Thursday, August 18


All wars in which this country has been engaged have had their share of detractors. Some more than others, to be sure, but no war in American history has had a complete absence of critics or been unfettered in its conduct by pacifists, isolationists, war protestors, or even enemy loyalists.

President John F. Kennedy said in his Inaugural Address: "Let every nation know, whether it wishes us well or ill, that we shall pay any price, bear any burden, meet any hardship, support any friend, oppose any foe, to assure the survival and success of liberty."

But many Americans in his time and many Americans today do not support that view, nor did JFK's own father, as U.S. Ambassador to the Court of St. James (United Kingdom) in the late 1930s. Indeed, he steadfastly opposed America's entry into World War II. And read David McCullough's "1776" -- as I am doing -- to remind yourself that pro-British Americans abounded during this nation's fight for independence and how easily that war could have gone the other way.

I say all this because I was thinking again today (how can one not given the overweening media attention) of Cindy Sheehan and of her agitation, on incessant public display, over her son's death in the war in Iraq and her bulldog determination to see that war ended and President Bush denounced and humiliated as a liar, warmonger, and heartless Commander-In-Chief. And, too, I thought about Arlington National Cemetary -- a place I have humbly visited a handful of times -- and its sacred ground that honors America's war dead, its fallen heroes.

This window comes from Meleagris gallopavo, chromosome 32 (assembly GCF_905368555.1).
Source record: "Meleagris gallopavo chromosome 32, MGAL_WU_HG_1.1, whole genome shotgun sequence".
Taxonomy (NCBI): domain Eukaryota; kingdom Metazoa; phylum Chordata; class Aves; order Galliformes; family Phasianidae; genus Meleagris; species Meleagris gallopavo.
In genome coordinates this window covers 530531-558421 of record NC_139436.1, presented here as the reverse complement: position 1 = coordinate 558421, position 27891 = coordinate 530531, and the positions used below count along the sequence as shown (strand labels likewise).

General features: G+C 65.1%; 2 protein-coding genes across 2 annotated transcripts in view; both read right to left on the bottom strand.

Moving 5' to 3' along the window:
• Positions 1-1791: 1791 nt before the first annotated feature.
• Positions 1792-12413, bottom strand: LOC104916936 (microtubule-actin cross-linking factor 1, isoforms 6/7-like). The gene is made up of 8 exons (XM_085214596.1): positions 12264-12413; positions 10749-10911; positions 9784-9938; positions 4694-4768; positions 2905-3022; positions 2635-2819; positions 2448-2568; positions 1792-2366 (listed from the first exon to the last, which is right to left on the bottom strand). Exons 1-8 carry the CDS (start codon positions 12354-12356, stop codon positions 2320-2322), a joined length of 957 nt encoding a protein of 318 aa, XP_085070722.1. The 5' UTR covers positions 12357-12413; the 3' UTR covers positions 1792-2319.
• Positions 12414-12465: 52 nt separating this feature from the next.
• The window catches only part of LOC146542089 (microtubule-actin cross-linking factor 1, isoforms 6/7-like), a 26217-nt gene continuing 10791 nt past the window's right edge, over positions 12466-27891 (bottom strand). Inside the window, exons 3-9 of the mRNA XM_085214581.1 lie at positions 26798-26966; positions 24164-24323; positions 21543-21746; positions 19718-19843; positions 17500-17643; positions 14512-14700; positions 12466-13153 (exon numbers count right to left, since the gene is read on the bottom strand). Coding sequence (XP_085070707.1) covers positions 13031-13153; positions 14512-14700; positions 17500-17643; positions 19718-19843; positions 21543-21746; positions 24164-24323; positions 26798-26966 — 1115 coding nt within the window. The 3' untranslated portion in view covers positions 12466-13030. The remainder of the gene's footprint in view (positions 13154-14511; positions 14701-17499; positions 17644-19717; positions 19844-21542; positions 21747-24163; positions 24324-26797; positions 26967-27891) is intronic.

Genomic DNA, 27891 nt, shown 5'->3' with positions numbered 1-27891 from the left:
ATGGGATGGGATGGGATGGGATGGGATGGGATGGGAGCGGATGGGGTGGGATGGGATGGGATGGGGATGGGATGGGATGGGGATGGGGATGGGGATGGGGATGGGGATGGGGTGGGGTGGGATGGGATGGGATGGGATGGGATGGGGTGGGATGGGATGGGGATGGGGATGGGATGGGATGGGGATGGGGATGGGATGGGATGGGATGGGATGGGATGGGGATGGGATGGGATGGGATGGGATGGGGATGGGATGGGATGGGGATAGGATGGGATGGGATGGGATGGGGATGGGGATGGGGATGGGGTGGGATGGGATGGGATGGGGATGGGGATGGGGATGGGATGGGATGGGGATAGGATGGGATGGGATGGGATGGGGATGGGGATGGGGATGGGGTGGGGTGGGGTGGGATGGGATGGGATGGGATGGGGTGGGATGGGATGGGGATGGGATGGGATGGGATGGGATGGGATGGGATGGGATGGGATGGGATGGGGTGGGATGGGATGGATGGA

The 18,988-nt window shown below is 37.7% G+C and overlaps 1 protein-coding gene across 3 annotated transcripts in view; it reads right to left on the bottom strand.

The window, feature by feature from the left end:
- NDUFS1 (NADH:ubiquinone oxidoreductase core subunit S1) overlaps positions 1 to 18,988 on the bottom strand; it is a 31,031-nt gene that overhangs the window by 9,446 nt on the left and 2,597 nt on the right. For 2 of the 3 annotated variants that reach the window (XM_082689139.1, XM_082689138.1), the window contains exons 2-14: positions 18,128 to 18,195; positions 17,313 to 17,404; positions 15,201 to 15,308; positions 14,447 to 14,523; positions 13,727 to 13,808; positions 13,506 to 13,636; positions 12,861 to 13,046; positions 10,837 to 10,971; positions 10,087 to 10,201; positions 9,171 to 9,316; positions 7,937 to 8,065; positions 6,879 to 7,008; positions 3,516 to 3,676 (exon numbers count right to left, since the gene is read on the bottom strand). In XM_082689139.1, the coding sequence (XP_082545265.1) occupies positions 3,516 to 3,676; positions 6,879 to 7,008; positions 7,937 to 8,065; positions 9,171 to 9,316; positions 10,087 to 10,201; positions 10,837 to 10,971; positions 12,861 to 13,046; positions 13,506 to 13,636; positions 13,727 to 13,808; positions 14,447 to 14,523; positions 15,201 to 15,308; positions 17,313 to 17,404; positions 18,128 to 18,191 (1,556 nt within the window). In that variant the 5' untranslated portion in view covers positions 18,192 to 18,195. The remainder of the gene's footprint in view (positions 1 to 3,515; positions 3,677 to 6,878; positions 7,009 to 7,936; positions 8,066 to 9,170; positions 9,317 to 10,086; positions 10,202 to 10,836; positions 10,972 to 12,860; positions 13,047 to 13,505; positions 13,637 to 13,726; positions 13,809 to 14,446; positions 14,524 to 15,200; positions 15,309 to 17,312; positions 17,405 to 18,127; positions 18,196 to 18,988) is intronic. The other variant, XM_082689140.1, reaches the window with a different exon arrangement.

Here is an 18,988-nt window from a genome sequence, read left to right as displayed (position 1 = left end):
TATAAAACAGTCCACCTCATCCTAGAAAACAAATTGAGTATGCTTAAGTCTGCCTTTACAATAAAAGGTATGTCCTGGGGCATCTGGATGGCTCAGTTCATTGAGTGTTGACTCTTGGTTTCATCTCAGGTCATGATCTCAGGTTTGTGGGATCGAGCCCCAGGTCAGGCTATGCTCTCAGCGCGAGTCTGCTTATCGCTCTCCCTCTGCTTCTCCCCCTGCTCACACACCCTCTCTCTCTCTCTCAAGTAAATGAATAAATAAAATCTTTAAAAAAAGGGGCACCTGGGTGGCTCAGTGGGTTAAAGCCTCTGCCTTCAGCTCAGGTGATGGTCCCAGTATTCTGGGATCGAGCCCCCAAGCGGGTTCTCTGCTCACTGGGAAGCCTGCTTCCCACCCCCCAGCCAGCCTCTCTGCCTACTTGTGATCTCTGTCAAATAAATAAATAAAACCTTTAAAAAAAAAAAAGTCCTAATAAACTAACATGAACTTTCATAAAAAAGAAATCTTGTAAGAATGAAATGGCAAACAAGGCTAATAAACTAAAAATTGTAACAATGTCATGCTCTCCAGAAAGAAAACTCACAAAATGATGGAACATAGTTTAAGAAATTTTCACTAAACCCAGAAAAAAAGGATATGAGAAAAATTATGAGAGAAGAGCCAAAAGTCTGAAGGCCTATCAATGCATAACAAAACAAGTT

I thought to myself: what if the grieving mothers represented by those buried under rows upon rows of gleaming white crosses had each taken the route of Cindy Sheehan and conducted themselves as she has? What if no president and no war had in each of their minds been worth fighting for? What if they assailed the Commander-In-Chief for their son's or daughter's death and argued vehemently that not one more soldier or sailor or marine should be lost? Could our nation have long endured such public remonstrations?

And, finally, I thought of a DVD movie I have in my collection and which I have viewed many times, "The Fighting Sullivans" -- the poignant account (and true story) of a mother and father who lose all five of their sons on the same ship in naval combat in World War II. That kind of loss is beyond devastating, beyond words. The U.S.S. The Sullivans was commissioned by the Navy as a posthumous tribute to those five brothers' sacrifice; and, lovingly, their mother was on hand to christen the ship.